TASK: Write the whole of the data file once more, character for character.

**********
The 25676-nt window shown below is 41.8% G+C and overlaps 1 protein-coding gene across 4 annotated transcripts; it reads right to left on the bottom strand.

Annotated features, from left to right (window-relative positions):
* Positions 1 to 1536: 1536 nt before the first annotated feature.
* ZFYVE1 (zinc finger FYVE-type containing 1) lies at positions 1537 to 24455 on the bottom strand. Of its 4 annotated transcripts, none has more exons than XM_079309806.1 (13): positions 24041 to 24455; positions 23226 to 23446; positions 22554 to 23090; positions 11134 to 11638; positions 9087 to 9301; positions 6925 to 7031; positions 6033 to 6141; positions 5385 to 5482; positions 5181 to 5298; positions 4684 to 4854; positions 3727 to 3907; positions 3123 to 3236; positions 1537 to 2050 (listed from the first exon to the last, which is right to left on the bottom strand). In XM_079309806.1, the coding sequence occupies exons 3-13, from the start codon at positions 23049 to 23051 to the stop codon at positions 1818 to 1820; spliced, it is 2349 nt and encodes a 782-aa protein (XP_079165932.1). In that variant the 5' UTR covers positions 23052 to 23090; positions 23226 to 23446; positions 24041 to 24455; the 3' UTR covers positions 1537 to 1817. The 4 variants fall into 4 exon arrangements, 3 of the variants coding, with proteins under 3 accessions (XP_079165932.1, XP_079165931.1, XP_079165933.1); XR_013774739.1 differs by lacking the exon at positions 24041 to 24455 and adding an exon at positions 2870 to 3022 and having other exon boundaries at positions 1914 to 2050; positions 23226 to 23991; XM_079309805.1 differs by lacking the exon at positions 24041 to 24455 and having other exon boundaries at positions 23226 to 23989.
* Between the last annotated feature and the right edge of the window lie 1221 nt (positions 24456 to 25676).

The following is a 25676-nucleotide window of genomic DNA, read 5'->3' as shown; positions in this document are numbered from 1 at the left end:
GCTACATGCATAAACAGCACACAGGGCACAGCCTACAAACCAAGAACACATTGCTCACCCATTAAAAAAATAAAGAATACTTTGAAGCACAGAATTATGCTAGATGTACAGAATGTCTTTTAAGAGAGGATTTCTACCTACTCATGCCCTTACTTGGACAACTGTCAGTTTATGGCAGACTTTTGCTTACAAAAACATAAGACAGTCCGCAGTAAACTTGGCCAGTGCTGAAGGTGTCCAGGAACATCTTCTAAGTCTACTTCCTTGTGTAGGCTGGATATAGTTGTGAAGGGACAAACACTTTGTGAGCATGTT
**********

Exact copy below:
The 25676-nt window shown below is 41.8% G+C and overlaps 1 protein-coding gene across 4 annotated transcripts; it reads right to left on the bottom strand.

Annotated features, from left to right (window-relative positions):
* Positions 1 to 1536: 1536 nt before the first annotated feature.
* ZFYVE1 (zinc finger FYVE-type containing 1) lies at positions 1537 to 24455 on the bottom strand. Of its 4 annotated transcripts, none has more exons than XM_079309806.1 (13): positions 24041 to 24455; positions 23226 to 23446; positions 22554 to 23090; positions 11134 to 11638; positions 9087 to 9301; positions 6925 to 7031; positions 6033 to 6141; positions 5385 to 5482; positions 5181 to 5298; positions 4684 to 4854; positions 3727 to 3907; positions 3123 to 3236; positions 1537 to 2050 (listed from the first exon to the last, which is right to left on the bottom strand). In XM_079309806.1, the coding sequence occupies exons 3-13, from the start codon at positions 23049 to 23051 to the stop codon at positions 1818 to 1820; spliced, it is 2349 nt and encodes a 782-aa protein (XP_079165932.1). In that variant the 5' UTR covers positions 23052 to 23090; positions 23226 to 23446; positions 24041 to 24455; the 3' UTR covers positions 1537 to 1817. The 4 variants fall into 4 exon arrangements, 3 of the variants coding, with proteins under 3 accessions (XP_079165932.1, XP_079165931.1, XP_079165933.1); XR_013774739.1 differs by lacking the exon at positions 24041 to 24455 and adding an exon at positions 2870 to 3022 and having other exon boundaries at positions 1914 to 2050; positions 23226 to 23991; XM_079309805.1 differs by lacking the exon at positions 24041 to 24455 and having other exon boundaries at positions 23226 to 23989.
* Between the last annotated feature and the right edge of the window lie 1221 nt (positions 24456 to 25676).

The following is a 25676-nucleotide window of genomic DNA, read 5'->3' as shown; positions in this document are numbered from 1 at the left end:
GCTACATGCATAAACAGCACACAGGGCACAGCCTACAAACCAAGAACACATTGCTCACCCATTAAAAAAATAAAGAATACTTTGAAGCACAGAATTATGCTAGATGTACAGAATGTCTTTTAAGAGAGGATTTCTACCTACTCATGCCCTTACTTGGACAACTGTCAGTTTATGGCAGACTTTTGCTTACAAAAACATAAGACAGTCCGCAGTAAACTTGGCCAGTGCTGAAGGTGTCCAGGAACATCTTCTAAGTCTACTTCCTTGTGTAGGCTGGATATAGTTGTGAAGGGACAAACACTTTGTGAGCATGTT